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been made and used by the native Carib Indians of the Island of Barbadoes. They resembled adzes, and were cut and ground from the shell of Strombus accipitrinus, which is common in the West Indies. They had been sent as a present to the Liverpool Museum by Sir T. Graham Briggs, Bart., of Barbadoes.*

Mr. HIGGINS called attention to some observations recently made with instruments of great delicacy at Cambridge, showing that, to the depth of many feet, the crust of the earth was constantly subject to tremors, varying in intensity. So sensitive was the reflecting apparatus used, that the indications had to be observed from a distance through a telescope, the slightest change in the position of the observer, if within a few feet of the mirror, producing violent agitations. Mr. Higgins thought that the continuance of these tremors in rocks, through long geological ages, might have affected. their internal structure, and might, to some extent, explain the formation of flints in chalk, in which the silica from many thousands of sponges and Polycistinide must have combined to form one large nodule of flint.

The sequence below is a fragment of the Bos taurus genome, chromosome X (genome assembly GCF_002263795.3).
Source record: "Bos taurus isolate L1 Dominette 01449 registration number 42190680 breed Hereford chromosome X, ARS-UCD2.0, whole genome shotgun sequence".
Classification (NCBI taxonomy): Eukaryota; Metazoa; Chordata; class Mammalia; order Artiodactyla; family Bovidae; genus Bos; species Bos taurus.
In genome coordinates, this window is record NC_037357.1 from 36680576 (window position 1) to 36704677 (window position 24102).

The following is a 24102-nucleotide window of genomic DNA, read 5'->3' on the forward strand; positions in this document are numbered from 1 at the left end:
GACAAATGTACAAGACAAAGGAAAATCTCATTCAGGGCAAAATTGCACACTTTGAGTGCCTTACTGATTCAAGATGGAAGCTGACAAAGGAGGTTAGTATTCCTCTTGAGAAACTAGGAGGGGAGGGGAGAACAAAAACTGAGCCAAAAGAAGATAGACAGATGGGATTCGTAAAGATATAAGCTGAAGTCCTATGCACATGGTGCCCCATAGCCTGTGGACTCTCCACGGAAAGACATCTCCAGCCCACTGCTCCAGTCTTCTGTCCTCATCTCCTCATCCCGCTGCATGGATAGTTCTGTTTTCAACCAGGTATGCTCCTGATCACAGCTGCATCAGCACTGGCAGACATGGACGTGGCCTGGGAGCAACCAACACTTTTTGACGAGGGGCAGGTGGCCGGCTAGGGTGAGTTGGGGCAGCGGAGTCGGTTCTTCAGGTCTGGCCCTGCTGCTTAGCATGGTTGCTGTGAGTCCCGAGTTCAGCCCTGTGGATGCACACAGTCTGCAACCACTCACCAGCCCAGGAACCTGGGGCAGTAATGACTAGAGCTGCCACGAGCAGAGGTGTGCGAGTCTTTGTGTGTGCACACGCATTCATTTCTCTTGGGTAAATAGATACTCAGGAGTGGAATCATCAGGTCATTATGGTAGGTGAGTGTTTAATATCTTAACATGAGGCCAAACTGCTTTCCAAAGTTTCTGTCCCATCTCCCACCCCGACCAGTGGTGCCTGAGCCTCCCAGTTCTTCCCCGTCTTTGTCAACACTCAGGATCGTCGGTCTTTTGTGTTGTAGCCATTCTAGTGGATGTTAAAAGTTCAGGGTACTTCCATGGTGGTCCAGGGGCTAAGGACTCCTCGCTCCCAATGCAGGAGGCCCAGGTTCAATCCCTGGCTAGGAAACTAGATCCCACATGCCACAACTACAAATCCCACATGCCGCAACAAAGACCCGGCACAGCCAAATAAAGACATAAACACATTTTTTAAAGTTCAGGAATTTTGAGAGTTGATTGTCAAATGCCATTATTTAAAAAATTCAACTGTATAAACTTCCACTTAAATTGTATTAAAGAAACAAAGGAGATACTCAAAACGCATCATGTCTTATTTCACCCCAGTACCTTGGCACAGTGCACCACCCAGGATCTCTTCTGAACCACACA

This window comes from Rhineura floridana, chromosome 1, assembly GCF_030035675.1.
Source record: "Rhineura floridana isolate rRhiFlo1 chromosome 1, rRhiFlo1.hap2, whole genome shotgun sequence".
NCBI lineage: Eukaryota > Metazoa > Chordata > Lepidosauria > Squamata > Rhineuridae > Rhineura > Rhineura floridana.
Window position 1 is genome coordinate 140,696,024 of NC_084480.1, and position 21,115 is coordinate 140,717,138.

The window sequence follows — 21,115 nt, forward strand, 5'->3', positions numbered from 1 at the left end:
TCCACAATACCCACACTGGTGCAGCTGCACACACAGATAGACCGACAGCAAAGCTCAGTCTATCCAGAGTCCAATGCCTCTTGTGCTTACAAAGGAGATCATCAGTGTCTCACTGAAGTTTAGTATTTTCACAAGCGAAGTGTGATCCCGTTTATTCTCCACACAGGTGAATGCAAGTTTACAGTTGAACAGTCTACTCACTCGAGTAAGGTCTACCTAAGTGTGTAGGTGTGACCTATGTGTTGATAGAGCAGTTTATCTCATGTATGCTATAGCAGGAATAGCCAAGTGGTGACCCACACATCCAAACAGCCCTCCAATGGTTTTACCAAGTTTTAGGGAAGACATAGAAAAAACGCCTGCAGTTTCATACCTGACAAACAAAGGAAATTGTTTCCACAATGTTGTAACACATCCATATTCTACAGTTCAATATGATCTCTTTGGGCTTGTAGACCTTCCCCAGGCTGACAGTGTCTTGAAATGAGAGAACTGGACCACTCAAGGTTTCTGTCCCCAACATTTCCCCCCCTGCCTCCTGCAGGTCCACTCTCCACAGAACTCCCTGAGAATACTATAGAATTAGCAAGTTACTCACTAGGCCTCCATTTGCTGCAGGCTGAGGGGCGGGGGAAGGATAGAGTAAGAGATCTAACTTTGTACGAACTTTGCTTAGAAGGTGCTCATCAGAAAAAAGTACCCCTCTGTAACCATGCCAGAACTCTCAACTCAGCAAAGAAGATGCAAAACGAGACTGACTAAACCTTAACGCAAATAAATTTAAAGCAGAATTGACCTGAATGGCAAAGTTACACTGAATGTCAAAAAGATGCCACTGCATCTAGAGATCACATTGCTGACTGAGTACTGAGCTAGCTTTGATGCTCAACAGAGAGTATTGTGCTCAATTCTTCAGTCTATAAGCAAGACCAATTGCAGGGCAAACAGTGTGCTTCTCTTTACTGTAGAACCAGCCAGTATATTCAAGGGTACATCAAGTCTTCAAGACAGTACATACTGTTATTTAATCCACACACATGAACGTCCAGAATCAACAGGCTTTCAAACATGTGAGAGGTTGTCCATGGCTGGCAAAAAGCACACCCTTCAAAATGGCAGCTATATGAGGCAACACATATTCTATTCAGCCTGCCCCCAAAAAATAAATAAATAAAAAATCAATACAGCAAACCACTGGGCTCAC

A paper was then read by Mr. CHARLES H. BELOE, M. Inst. C.E., on "The Life-saving Service of the United States of America." t


ROYAL INSTITUTION, November 28th, 1881.


Messrs. W. Danger, Jas. Parkyn, and R. M. Sumner were elected Ordinary Members.

* See report of following Meeting, November 28th, for Notes by FleetSurgeon J. Linton Palmer, R.N.; also paper by Rev. G. J. Chester in the Archæological Journal, for 1870, vol. 27.-T. J. MOORE.

See page 57.

The following Notes on the Shell Tools from Barbadoes. exhibited at the last Meeting by the Rev. H. H. HIGGINS, M.A., were then read :




AT our last Meeting, some implements made of shell were exhibited and commented on by the Rev. Mr. Higgins. Having been led, from their look, to think they were either of aboriginal or pre-historic date, I took the trouble to inquire into their history, and will briefly say what is known about them.